So that’s $118 thousand of fixed occupancy costs to take away from $515 thousand in gross profit.  That leaves $398 thousand.

Now there’s the repair and maintenance - or replacement - of all the various equipment, furniture and fixtures.  One stove might cost ~$4-10 thousand to replace.  One refrigerator, freezer or dishwasher, ~$3-6 thousand each.  Ice bins, POS systems, sinks, prep tables, exhaust systems ~$1-3 thousand each.  If you want to have TVs for entertainment, a number of large screens could quickly add up to $10 thousand or more.  Chairs, tables, booths, dishware…

A typical 2,500 square foot place is going to easily have $80 to $120 thousand of stuff (likely higher).  Purchased by the business owner with their own savings.  That depreciates (depending on what it is) every three to seven years to almost $0 salvage value.  So depreciation expense - the proxy for the cost of replacement - on $100 thousand of stuff then will be somewhere around ~$20 thousand per year in this example.  That’s before repair and maintenance, which can easily add up to another several thousand per year.  Let’s call that $5 thousand.

Now that leaves $373 thousand in profit available.  There is a good-sized list of other stuff that restaurants pay that absolutely adds up to a number.  Liability insurance, permits and licensing on something like this could be $5-7+ thousand per year.  Credit card fees, if you assume 60-80% of sales are with credit cards can be $9-12 thousand on $700 thousand sales (Visa/Mastercard costs the merchant ~1.8-2% of charged sales, AmEx ~3-4%+; not to mention the tip is usually in that).  Trash collection, security monitoring, cable/satellite (if you have TVs are several thousand dollars a year), linen cleaning (super-expensive, which is why you don’t often see tables clothes or linen napkins) and the general expenses like phone, professional fees… all of that can very easily be another ~4-7% of sales all added up.  I am using $32 thousand, or 4.3% of sales.

That basically covers everything other than the cost of labor.  Almost all of that other than cost of sales is 100% fixed.  Meaning, no matter who does or does not walk through the door, you are paying that nut no matter what.  So we are now left with $339 thousand of that original $700 thousand to pay for the cost of its employees and hopefully have something left over for the business owner that is taking all the risk investing in and operating the business.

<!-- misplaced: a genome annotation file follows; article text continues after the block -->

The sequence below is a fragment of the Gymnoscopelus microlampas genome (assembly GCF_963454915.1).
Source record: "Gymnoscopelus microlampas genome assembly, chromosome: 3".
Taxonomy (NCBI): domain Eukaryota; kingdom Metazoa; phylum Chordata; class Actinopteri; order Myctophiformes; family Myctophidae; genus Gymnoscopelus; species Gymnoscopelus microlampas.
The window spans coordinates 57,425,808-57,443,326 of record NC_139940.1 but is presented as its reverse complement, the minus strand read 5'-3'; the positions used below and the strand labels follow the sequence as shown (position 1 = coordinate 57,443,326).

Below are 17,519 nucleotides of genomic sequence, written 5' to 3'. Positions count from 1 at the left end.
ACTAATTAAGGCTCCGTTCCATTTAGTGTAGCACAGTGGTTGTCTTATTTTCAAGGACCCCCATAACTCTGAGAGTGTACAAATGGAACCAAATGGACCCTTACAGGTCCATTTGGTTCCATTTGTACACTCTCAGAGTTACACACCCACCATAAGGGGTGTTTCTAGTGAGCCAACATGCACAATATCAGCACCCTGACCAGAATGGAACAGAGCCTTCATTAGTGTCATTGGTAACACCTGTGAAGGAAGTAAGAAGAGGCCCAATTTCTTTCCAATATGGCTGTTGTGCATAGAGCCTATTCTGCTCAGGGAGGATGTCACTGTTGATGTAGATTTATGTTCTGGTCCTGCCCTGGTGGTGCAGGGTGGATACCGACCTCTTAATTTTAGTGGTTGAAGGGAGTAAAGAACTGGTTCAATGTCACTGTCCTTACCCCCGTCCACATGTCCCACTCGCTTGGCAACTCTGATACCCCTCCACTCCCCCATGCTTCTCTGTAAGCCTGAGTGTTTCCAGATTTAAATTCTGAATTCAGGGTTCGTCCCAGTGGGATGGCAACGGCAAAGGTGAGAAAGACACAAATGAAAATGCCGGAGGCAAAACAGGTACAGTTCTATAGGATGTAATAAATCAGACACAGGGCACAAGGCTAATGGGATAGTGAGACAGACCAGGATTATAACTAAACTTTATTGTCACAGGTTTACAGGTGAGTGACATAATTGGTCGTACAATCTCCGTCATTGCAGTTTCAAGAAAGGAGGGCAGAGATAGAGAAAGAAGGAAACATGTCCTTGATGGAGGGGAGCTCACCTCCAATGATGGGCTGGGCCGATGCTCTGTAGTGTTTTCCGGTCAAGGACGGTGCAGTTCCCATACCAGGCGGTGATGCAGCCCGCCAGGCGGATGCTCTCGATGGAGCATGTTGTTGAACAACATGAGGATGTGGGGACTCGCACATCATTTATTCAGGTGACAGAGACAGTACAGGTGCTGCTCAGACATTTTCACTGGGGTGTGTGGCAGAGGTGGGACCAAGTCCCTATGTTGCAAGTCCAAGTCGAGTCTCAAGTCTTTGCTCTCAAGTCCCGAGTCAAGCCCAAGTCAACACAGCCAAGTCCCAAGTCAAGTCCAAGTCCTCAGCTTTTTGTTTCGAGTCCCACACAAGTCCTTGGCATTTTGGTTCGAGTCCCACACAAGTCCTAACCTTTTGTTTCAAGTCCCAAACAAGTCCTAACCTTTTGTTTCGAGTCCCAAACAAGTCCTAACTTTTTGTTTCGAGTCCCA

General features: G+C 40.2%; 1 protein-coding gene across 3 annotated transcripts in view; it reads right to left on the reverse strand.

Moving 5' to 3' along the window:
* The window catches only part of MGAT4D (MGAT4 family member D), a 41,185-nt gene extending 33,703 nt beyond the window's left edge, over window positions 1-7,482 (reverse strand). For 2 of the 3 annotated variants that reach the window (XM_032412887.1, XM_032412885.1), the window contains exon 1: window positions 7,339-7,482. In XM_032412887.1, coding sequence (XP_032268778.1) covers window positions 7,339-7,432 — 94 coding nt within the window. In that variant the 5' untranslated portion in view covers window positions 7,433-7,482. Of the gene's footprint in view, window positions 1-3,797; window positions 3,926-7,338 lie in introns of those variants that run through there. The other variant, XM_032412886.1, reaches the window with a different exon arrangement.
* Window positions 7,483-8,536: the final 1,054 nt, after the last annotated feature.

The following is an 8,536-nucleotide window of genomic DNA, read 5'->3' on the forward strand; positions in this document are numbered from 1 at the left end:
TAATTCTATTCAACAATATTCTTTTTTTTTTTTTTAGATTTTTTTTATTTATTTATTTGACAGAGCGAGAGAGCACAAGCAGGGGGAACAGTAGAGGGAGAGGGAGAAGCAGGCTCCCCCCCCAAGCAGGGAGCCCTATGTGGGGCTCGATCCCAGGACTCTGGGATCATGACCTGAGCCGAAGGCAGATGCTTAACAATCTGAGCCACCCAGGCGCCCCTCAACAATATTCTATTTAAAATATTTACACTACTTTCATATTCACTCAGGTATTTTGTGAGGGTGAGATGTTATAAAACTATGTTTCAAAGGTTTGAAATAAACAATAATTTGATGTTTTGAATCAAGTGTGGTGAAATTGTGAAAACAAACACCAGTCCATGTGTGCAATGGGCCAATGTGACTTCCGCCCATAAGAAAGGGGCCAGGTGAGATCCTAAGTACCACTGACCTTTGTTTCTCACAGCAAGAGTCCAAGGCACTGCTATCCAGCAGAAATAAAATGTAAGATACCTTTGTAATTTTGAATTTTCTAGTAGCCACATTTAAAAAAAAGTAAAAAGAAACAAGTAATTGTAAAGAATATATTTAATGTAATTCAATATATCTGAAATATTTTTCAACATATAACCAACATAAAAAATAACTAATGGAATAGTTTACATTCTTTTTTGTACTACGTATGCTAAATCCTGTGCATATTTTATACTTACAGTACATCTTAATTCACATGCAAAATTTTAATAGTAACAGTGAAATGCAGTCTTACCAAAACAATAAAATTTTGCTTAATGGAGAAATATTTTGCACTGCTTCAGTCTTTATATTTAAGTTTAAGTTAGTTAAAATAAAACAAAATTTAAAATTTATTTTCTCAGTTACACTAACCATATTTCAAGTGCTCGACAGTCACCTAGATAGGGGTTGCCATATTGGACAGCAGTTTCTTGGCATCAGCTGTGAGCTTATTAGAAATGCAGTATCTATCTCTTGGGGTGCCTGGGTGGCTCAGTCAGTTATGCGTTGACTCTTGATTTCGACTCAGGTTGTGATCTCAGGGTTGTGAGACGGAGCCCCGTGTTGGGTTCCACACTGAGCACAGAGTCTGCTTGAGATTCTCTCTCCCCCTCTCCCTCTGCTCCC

A place like this might have a chef at $15/hr, an assistant cook at $9.50/hr, a prep cook at $8.50/hr, and a couple busboy/expos at $7.50/hr.  It might also have a bartender and maybe three servers for a total of four tipped hourly employees.  The average of all 50 states and D.C. for minimum wages paid by the employer to tipped hourlies in the food service industry, adjusting for an allowable tip credit, is $3.85/hr.  Add to that a manager to keep everyone honest and have someone for the patrons to yell at, and that’s possibly another $40 thousand to payroll annually.  Making certain assumptions then (see Table 1 below) all that labor adds up to $245 thousand annually.

But we’re not done on the cost of labor.  The employer owes a contribution of payroll taxes on the base pay, plus all their declared tips.  In my example, this is another $28 thousand expense.  Add a little for workers’ comp, and total cost of labor here is $275 thousand, or 39.3% of sales.

In this example, that leaves $65 thousand of operating profit available to the owner.  That’s 9.3% of sales, which is low in the context that the more successful units can generate 12-25%.  But, as most restaurant costs are fixed, that greater success really comes largely from having a brand that brings in higher traffic and allows you to charge higher prices for the same slop.

In this example, cost of labor is at the higher end as a % of sales (40%) and can be as low as mid-20%.  But that involves serious labor cuts that can eat into quality of service and possibly sales as a result, and/or the owner assuming certain roles (manager or bartender for example) to cut labor.

So here’s the whole point.  This example uses the national average of $3.85/hr for a restaurant to pay tipped hourlies (or more, as the restaurant must cover any shortfall if their declared tips don’t get them to minimum wage).  Pretend instead it had to operate in a state where those costs were mandated by the government to be a lot higher.  CT for example where I live, requires that tipped hourly food servers be paid $5.69/hr, and bartenders $7.34/hr.  If I rework Table 1, plugging in those numbers, total cost of labor is now $308 thousand.

That’s $33 thousand higher labor costs annually.  With no additional sales coming through the doors, now the owner of the business is only earning $32 thousand.  The person taking all the risk and all the headache of running a business is now earning about what her assistant cook is making.  Which is kind of out of whack.  And in a business, where a $3 reduction in average check or ~7-9 less patrons per day can wipe out all profits to begin with, just the whiff of the government suggesting that they will have to pay more for labor, will already chill hiring decisions.